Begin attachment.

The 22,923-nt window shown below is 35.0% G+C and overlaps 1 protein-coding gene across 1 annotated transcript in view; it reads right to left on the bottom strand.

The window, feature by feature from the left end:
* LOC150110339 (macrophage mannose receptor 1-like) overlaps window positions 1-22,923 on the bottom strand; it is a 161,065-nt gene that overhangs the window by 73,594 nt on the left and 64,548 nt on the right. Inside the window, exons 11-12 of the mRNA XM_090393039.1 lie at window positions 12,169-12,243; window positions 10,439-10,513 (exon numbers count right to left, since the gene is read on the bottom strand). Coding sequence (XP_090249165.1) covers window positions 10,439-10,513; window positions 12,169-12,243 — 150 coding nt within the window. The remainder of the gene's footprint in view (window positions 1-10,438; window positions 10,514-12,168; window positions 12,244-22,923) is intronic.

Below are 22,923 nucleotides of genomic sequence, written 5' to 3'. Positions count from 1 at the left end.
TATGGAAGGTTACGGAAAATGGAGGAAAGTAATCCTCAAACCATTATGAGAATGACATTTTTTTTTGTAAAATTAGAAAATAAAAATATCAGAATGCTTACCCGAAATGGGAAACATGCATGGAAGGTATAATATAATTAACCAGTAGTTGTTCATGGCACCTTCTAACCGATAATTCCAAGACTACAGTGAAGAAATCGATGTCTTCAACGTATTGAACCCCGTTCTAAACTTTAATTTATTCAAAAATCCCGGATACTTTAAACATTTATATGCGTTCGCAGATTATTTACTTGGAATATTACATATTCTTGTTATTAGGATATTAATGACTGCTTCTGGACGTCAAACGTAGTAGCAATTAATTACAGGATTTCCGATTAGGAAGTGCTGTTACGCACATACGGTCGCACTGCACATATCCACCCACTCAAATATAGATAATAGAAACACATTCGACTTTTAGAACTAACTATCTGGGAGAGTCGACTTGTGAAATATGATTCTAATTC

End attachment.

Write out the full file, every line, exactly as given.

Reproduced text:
The 22,923-nt window shown below is 35.0% G+C and overlaps 1 protein-coding gene across 1 annotated transcript in view; it reads right to left on the bottom strand.

The window, feature by feature from the left end:
* LOC150110339 (macrophage mannose receptor 1-like) overlaps window positions 1-22,923 on the bottom strand; it is a 161,065-nt gene that overhangs the window by 73,594 nt on the left and 64,548 nt on the right. Inside the window, exons 11-12 of the mRNA XM_090393039.1 lie at window positions 12,169-12,243; window positions 10,439-10,513 (exon numbers count right to left, since the gene is read on the bottom strand). Coding sequence (XP_090249165.1) covers window positions 10,439-10,513; window positions 12,169-12,243 — 150 coding nt within the window. The remainder of the gene's footprint in view (window positions 1-10,438; window positions 10,514-12,168; window positions 12,244-22,923) is intronic.

Below are 22,923 nucleotides of genomic sequence, written 5' to 3'. Positions count from 1 at the left end.
TATGGAAGGTTACGGAAAATGGAGGAAAGTAATCCTCAAACCATTATGAGAATGACATTTTTTTTTGTAAAATTAGAAAATAAAAATATCAGAATGCTTACCCGAAATGGGAAACATGCATGGAAGGTATAATATAATTAACCAGTAGTTGTTCATGGCACCTTCTAACCGATAATTCCAAGACTACAGTGAAGAAATCGATGTCTTCAACGTATTGAACCCCGTTCTAAACTTTAATTTATTCAAAAATCCCGGATACTTTAAACATTTATATGCGTTCGCAGATTATTTACTTGGAATATTACATATTCTTGTTATTAGGATATTAATGACTGCTTCTGGACGTCAAACGTAGTAGCAATTAATTACAGGATTTCCGATTAGGAAGTGCTGTTACGCACATACGGTCGCACTGCACATATCCACCCACTCAAATATAGATAATAGAAACACATTCGACTTTTAGAACTAACTATCTGGGAGAGTCGACTTGTGAAATATGATTCTAATTC